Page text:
Fallen British soldiers around Lillehammer-1940

Discussion in 'Scandinavia' started by Nicklas Lindqvist, Dec 15, 2020.

  1. Hello. I am a 45 year old war veteran. I have worked half my life as a paramedic here in Norway. Before this I was a officer at the Swedish armed forces for 5 years with active service abroad. I grew up with a father that had a lot of historic interest, he gave me so much knowledge and stories from the ww1 & ww2. Remembering borrowing some of he´s books about the happenings and great battles from the year of 1939-45. I read them over and over again. Also have travelled a lot visiting historical places, last one was the beaches of Normandie last summer.

    I have so much respect for all the participations of the horrific ww2. I have seen the worst sides of what war and it tradegy´s it gives us. Served in Bosnia-Herzegovina from 1994-96 as a infantery squad leader. I also lost my grandfather and two of my grand uncles when they voulentered during the ww2, and crossed the boarder to Finland, fron Sweden. They fought the Russians in the winterwar of 1939...and never came home. I still remember my father and his tears everytime he saw a picture of my grandfather. It still hurts for me....many years later.

    Last 4 years I have been studying the history of the Norwegian ww2 and it´s heroic help recived from allied contries. Especially here in Lillehammer, at the lowest part of Gudbrandsdalen, the fights were brutal and harsh. A lot of british soldiers fell this spring of 1939, when Germany advanced north, after taking Oslo, chasing the royal family.

    We have 35 commonwealth graves here in Lillehammer. I visit the often. I am just trying to make sure their restingplace are beeing well looked after and sit down to show my deep respect for these young men that gave their lives for us during these 2 months. I am so honored i every way!! It is thanks to these men and boys me and my family can go on living in such beautiful nature and peacefull areas that we do today.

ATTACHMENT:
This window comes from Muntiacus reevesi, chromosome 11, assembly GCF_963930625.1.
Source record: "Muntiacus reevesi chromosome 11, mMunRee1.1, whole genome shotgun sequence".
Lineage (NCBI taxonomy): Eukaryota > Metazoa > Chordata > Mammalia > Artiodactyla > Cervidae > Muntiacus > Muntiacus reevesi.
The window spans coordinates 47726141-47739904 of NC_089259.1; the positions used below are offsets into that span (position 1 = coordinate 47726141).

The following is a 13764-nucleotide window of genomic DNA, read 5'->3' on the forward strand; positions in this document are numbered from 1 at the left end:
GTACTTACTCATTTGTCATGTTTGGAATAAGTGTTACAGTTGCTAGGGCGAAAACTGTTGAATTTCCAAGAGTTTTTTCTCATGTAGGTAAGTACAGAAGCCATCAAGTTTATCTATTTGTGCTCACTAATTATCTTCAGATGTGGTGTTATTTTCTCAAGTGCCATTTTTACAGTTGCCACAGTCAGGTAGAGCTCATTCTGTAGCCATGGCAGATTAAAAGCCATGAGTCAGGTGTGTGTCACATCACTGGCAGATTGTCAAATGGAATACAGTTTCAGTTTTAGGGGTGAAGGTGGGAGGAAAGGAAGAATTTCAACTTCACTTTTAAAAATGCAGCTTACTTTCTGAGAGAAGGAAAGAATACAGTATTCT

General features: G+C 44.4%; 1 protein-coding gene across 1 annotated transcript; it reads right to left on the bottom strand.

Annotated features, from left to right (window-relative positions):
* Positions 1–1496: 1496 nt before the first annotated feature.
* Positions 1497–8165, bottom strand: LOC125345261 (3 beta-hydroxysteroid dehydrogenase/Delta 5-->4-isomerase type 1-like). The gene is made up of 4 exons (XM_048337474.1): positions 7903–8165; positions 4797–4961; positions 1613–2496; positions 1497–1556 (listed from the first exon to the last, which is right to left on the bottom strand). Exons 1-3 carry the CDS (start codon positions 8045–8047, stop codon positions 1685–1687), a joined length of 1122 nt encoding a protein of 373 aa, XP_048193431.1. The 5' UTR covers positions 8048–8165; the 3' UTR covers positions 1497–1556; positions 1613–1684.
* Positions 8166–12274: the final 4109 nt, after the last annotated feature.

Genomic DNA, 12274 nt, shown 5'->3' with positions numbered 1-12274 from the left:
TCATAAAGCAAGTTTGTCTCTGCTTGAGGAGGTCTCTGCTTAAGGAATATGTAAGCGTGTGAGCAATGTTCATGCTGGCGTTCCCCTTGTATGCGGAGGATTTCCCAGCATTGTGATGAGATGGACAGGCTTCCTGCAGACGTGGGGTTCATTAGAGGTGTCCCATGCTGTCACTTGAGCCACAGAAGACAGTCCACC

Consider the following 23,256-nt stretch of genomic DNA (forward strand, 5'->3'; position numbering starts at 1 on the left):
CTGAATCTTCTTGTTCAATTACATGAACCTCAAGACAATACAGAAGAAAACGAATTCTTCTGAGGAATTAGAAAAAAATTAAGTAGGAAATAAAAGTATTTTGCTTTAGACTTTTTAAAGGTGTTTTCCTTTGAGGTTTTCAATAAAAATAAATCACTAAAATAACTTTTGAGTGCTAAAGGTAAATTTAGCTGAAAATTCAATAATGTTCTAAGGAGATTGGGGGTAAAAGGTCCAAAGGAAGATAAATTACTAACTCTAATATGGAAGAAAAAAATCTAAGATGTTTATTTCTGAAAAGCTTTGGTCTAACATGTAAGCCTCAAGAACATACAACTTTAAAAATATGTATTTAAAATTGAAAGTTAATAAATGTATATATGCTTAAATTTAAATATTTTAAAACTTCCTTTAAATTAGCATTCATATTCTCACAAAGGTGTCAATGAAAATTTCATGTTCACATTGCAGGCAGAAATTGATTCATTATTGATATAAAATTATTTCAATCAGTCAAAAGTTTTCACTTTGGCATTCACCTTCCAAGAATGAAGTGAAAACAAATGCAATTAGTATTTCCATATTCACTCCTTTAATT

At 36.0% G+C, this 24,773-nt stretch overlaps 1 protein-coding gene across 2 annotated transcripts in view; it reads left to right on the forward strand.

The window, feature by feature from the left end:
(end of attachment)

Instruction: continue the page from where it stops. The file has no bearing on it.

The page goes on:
My request is, is it possible to get in touch with the families or relatives in any way? I would just like to write them a mail and show my respect, put flowers on their restingplace and send them a picture...only to say, THANK YOU!
     
  2. dbf

    dbf Moderatrix MOD

    Hello and welcome to the forum. It's a kind gesture to offer to put flowers on the graves.

    As for tracing relatives, you might want to consider going about this the other way around. Many relatives get in touch AFTER someone posts enquiries or details on the forum, eg photos of the war graves/headstones with full CWGC details. If anyone happens to be searching online for information about their family member they will find your info about their relative here on the forum.

    The 35 WW2 casualties you mentioned
    LILLEHAMMER NORTHERN CIVIL CEMETERY

    and one from WW1
    LILLEHAMMER CHURCHYARD

    Good luck with your research.
     
  3. Thank you for information. I have pictures of all 35 stones. But of course they are just over 2mb. Trying to downsize them but from doing this on iphone isnt that easy...
     
  4. AB64

    AB64 Senior Member

    If you have Ancestry you can go on there and try find the individuals on family trees that may lead you to a relative, sometimes you get lucky and its someone close, but even if it's its someone very distant but they may be able to put you in touch with the right people
     
  5. upload_2020-12-15_17-48-58.jpeg
    This is what I got
     
  6. I see, is this Ancestey a pay-page then?
     
  7. AB64

    AB64 Senior Member

    It is, not sure if it would be worth subscribing as there is no guarantee of what results you would get, you could get lucky or you might get no replies
     
  8. Tricky Dicky

    Tricky Dicky Don'tre member

    Herbert Holdsworth found in 11 trees

    Herbert Holdsworth
    Birth Jan 1907 Bradford, Yorkshire, England
    Marriage Jun 1938 Bradford, Yorkshire, England
    Death 28 Apr 1940 Norway
    Father Joseph Holdsworth (1873-1952)
    Mother Henrietta Killerby (1872-1931)
    Spouse Elsie V Carpenter (Born 1909)

    The tree shows that he had a daughter but there could be more children and further research would need to be undertaken to verify how many the marriage produced.

    As AB64 says, there is no guarantee that any of the 11 trees in which he is shown actually are related to him directly, he could be a cousins husband or some distant relative. However the situation becomes difficult as if there are 35 headstones and possibly say 10 trees per headstone then thats 350 people needed to be contacted. Some of those trees are just copy and pastes of what someone else has done so potentially you can cut thsat estimate down to say 100. This is assuming of course that every headstone has a family tree on Ancestry and that anyone you contact will be bothered to return your message.